Nikon D810, Nikon 105 Micro VR, 2.8, Nauticam SMC
Sea and Sea MDX D810, 2 x Subtronic Nova,
1/320, f.18, ISO 100
It’s a fairly common species in all Indo-Pacific, and can produce eye-catching images, if shot right. To get this kind of results, you need to set it all up in advance. This is how I do it with my set up: Once I spot the eel dancing, head out of its hole, I move away a bit. If you have your strobes (and viewfinder) set for landscape, adjust it all for portrait.
- Set up the lens focusing distance to its maximum. That can be done on two ways: First, with the fairly useless focusing ring, adapted to your lens, if you like spending money. I just use the AF-Lock button, to focus, with my thumb (as you always should), instead of pressing the shooting button half way. I let the auto-focus “hunt”, releasing when it reaches the furthest end.
- You need to know, from experience, the depth of field your wet diopter will give you at any given aperture. That only comes with experience, as there is no chart, as far as I know, that can predict it correctly. Go to a swimming pool and shoot a measuring tape! (I did it.) Write the results and memorise them, as you see realise how many millimetres stay sharp, on your computer screen. I only wanted the eyes sharp, so f.18 was the one to go for. ( I can hardly get any depth of field at all below f.14.)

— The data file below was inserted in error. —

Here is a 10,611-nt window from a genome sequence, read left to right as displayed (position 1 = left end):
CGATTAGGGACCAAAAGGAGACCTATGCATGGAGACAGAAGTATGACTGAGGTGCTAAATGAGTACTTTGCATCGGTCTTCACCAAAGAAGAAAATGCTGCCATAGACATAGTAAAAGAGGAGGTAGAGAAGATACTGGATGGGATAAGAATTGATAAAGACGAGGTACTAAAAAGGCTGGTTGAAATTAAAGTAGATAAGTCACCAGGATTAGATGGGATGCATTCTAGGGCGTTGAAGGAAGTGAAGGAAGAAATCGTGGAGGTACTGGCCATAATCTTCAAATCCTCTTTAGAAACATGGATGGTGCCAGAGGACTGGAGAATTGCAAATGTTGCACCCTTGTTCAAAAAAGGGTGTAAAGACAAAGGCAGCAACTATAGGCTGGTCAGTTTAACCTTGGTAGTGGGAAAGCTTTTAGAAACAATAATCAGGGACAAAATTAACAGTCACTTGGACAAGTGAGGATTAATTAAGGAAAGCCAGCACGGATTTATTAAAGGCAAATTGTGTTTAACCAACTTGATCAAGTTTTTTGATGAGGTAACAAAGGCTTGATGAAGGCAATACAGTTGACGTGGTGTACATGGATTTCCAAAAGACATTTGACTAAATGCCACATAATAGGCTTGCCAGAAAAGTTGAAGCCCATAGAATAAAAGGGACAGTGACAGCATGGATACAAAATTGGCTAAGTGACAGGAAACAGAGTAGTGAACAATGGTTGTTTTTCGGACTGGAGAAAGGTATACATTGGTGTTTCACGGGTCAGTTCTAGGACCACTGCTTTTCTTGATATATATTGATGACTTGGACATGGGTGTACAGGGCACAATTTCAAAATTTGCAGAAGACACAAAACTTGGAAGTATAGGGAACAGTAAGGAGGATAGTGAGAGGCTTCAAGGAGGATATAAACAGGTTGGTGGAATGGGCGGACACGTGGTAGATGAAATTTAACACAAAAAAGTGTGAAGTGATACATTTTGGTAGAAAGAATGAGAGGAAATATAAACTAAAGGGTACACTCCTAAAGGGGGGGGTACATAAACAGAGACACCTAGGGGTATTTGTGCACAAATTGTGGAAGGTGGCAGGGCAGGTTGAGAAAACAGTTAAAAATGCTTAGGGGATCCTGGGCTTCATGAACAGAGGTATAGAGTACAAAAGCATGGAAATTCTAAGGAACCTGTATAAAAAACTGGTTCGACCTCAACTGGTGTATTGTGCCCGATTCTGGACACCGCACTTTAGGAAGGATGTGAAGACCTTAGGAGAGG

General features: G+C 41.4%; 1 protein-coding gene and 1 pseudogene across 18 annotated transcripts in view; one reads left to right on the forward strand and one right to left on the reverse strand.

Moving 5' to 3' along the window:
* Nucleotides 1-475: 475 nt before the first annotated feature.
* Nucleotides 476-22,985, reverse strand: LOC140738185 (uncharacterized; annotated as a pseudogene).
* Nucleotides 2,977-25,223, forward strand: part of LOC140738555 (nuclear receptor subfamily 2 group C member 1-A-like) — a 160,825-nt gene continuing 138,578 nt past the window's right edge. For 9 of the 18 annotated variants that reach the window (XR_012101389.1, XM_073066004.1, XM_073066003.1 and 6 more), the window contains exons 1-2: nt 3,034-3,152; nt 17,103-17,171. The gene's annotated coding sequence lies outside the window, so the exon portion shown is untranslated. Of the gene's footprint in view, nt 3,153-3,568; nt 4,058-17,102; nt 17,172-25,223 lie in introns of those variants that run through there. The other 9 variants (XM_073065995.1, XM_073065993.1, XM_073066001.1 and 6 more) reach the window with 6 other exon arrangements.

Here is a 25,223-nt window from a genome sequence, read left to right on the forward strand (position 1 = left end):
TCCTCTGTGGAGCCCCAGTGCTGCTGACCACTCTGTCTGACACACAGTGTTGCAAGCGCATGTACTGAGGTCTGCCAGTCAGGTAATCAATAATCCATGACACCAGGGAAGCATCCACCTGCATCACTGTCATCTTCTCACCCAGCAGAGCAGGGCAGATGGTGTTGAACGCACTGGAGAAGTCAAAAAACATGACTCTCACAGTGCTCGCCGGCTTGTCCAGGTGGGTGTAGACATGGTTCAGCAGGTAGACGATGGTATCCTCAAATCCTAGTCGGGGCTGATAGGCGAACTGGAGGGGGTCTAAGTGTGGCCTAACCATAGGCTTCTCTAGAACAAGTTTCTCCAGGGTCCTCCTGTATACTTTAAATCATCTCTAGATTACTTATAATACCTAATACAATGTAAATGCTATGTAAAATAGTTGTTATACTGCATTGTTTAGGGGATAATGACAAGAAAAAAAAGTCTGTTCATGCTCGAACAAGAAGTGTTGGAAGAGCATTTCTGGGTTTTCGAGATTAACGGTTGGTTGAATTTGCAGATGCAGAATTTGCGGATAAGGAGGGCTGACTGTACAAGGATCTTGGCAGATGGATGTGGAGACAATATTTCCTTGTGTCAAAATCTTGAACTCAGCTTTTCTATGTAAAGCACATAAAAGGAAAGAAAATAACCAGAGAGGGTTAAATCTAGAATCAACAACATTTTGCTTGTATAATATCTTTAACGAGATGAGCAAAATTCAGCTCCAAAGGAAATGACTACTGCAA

- Speed is not so important here. I just went for the maximum I could synchronise the strobes – the undesirable sunlight wouldn’t be noticeable above 1/125, I guess, but it doesn’t hurt to be extra sure.
- As for strobes, TTL is unusable, as the time wasted between pre-flash and flash is enough to miss the moment. Shoot manual! So, once you have your focusing distance set, approach a rock, or something, until you get it sharp, and adjust strobe power accordingly. It’s mandatory to have the axis of their circle of light on the same horizontal line as your lens. It’s a frontal shot so, if light comes from top or bottom, it will look weird. Also, as we search for symmetry, their distance from the lens must be exactly the same. You can tilt them slightly inward, if you like but, as the Subtronics have a very wide beam, I just pointed them forward.
- Forget focusing lights. The diopter glass needs to be less than 10 cm from the eel. It’s hard enough not to spook it, even without them. The idea is to approach the eel slowly. Their frantic head movement usually draws a pattern. Understand it and place the camera where you know it will pass in front of in on the desired angle. As you see it on the frame and roughly focused, just shoot. Speed is crucial. Then it’s trial and error, many will be scared and hide, some will give you a few chances, which, again, are are very easy to miss.
Just play the game with patience, don’t be greedy and you will rewarded with the perfect front shot.